For you junior mining enthusiasts, Otto at IKN relates his frustrations with trying to do the right thing and be a good egg among mostly rotten ones, then rubs it in the face of certain hate mailers. [biiwii comment: there is a reason he and I have gotten along well over the years, and that reason is that I perceive him to be a rarity in the gods-forsaken junior mining sphere… honest and in touch with regular people]
Bulls and bears trading left jabs, and the black boxes just doing what they do, churning the market based on inputs of geopolitical and geo-financial (it’s not a word, I know) angst and inflammatory headlines. All while a group of interest rate manipulators huddle to try to find the ‘just right’ (ref: Goldilocks) statement to put together tomorrow.
I have one tech company up 5% and the other down 5%. But cash is by far my best holding right now.
As a decidedly non-committed bear I took my own advice and covered all short positions as SPY hit target. I managed some nice bear trades and still managed to lose money on balance so far this week. That argues to me that I am not smarter than the market this week and thus, should act accordingly.
As for gold and gold miners, I really don’t know right now. My already small exposure was eliminated on the pop after yesterday’s breakdowns. But I tell you folks, if I see the combination of weakening forward-looking data (I could not care less about November’s ‘Jobs’ or Industrial Production) and commodities continuing to implode relative to gold, I for one will be on high alert. Also, it’s a prime tax loss selling week. So how real or materially important is that selling in the miners, other than to provide a potential trading opportunity?
Bigger picture, the final piece of the puzzle for gold bugs is the US economy and its headline stock indexes. This is a very interesting, no compelling market environment for geeks who live for this stuff. Certain markets and ratios are blowing off (up and down) and it is really fascinating. Something seems about to change after these terminal moves blow out (cue Silver 2011 reference).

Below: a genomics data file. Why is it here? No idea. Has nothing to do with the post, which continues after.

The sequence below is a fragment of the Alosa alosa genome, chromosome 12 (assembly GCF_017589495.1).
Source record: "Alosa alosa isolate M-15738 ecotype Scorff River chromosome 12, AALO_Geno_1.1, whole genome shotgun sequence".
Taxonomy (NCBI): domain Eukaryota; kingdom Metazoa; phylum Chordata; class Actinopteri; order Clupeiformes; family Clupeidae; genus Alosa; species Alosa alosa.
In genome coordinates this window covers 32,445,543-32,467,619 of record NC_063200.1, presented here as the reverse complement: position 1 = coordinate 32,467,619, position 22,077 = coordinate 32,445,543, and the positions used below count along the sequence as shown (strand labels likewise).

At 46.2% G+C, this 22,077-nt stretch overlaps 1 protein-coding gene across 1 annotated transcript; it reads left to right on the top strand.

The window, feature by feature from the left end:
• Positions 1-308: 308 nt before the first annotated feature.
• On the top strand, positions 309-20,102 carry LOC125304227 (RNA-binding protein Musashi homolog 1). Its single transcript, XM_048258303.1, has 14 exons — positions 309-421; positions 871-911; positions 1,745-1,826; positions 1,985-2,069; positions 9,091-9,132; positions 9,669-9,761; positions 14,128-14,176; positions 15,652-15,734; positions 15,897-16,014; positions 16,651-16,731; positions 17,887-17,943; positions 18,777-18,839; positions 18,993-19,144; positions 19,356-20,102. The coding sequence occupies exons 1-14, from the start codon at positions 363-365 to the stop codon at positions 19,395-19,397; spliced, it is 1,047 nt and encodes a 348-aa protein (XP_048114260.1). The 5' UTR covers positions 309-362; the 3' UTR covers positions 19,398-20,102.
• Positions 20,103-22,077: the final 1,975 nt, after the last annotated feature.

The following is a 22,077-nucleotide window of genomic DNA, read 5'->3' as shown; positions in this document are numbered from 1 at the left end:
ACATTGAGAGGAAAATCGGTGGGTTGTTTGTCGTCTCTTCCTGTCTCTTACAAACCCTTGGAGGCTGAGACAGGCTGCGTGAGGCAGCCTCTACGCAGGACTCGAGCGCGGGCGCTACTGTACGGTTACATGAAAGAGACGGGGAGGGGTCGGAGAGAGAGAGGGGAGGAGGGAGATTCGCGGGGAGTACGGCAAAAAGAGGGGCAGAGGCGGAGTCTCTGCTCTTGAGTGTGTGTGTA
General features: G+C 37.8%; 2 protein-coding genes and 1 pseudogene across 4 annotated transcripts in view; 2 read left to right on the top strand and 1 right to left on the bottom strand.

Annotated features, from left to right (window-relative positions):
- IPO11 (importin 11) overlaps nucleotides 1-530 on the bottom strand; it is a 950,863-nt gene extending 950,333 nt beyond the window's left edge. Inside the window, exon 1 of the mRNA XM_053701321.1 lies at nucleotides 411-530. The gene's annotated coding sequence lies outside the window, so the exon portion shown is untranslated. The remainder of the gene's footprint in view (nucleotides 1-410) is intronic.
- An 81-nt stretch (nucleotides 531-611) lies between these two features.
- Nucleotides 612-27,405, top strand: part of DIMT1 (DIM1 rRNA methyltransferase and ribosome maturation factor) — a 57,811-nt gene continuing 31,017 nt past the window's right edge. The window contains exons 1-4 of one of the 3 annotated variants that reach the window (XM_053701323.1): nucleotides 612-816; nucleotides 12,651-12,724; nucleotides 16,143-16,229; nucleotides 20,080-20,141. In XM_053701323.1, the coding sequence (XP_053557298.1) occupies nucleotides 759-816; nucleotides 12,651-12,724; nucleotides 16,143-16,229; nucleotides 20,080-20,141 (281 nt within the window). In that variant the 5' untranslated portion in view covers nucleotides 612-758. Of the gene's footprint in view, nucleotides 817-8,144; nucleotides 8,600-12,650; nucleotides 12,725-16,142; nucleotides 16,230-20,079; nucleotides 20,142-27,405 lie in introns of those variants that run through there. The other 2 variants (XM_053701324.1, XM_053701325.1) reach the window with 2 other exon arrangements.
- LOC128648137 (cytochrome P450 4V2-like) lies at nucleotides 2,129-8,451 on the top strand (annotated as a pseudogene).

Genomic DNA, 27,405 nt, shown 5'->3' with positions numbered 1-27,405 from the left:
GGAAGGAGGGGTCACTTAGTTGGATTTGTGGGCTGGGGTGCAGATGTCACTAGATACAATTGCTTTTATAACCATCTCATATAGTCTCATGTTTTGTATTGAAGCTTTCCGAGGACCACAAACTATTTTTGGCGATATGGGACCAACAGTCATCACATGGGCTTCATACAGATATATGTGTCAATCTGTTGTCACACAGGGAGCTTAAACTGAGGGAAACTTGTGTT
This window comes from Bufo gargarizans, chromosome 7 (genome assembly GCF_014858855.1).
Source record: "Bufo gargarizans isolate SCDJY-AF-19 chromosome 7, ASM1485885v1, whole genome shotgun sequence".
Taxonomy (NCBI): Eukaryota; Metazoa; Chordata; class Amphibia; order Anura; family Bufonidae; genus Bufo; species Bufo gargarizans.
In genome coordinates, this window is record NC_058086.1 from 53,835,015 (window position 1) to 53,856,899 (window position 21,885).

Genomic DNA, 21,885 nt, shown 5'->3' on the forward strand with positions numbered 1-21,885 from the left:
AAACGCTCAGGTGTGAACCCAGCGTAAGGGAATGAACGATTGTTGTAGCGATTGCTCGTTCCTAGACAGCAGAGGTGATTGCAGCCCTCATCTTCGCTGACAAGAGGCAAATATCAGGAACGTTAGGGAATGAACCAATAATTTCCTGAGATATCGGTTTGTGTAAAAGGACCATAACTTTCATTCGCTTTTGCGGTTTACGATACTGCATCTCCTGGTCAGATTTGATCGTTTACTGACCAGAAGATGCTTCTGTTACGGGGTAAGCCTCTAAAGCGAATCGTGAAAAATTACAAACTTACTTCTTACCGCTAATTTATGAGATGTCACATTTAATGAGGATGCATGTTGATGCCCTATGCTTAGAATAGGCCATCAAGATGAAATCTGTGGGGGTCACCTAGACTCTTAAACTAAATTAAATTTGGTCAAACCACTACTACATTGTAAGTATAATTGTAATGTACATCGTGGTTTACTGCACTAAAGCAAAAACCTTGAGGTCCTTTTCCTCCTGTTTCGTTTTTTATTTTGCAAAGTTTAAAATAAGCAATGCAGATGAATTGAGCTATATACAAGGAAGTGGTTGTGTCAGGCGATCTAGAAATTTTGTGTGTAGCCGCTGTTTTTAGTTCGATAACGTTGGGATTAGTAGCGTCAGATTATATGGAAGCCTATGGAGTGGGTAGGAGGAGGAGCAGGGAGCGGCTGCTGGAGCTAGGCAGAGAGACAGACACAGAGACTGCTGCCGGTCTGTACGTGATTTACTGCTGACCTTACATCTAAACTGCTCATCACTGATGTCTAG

btw, volatility aside, the stock market has not at all broken its short-term downtrend.
A good report that departs from some of the nuts and bolts (so much so that I forgot to include the usual currency segment, which we have frankly had nailed since the commodity currencies broke down a year ago and the great USD rally was just a twinkle in Uncle Buck’s eye ), managing what was an expected early December drop in markets with an eye out toward Tax Loss, Santa and January Effect seasonals.
But to me the most important aspects of #321 are its clear views about why nothing about this macro environment is healthy, how the market is vulnerable and how 6 years later we are simply closing out a massively significant market event, with the majority at the opposite end of the emotional spectrum to Q4, 2008.
On that note, at the prodding of a subscriber, I’ve excerpted a segment from NFTRH 7 (Nov. 8, 2008) on Deflation and Inflation. To me it shows how little things have changed in the ensuing 6 years. Amazing, really. I’ll probably post it here later, to go with Friday’s post about a potential ‘inflation trade’ bounce, possibly in early 2015.
The two big financial news items in December have been the multiple Hindenburg Omen signals and the crash in crude oil prices. I recently went on CNBC to talk about the former. Its relationship to the latter is inescapable.
A Hindenburg Omen occurs when the number New Highs and New Lows on the NYSE both exceed a specified percentage of total issues. See this article for more details. There are other requirements, such as that the NYSE Comp be in an uptrend, and the McClellan Oscillator needs to be negative. Those other criteria are important, because there is no sense getting an omen when you are already in a downtrend, or when the market is too strong to be able to go down. This month we have seen the New Lows list expanding, thanks to the poor performance of multiple issues with the words “resources”, “energy”, or “drilling” in the companies’ names.
So does it really count if the New Lows list is populated mostly by members of a single sector?
Serendipity often plays a role when I am considering a blog post. In this case, I wasn’t even planning a post but was updating old spreadsheets for current data to see how things have developed. In the past, I have documented how NYSE Composite volume has been falling fairly steadily since at least 2006. It is difficult to tell whether this is important or not, since some of this is due to the fact that more trading occurs off of the NYSE these days. Still, there was a significant drop-off in 2010 and 2011 and 2012 which seemed more than coincidental (2012 total volume was about half of the volume traded in 2008, in terms of shares, and probably lower than that in terms of volume).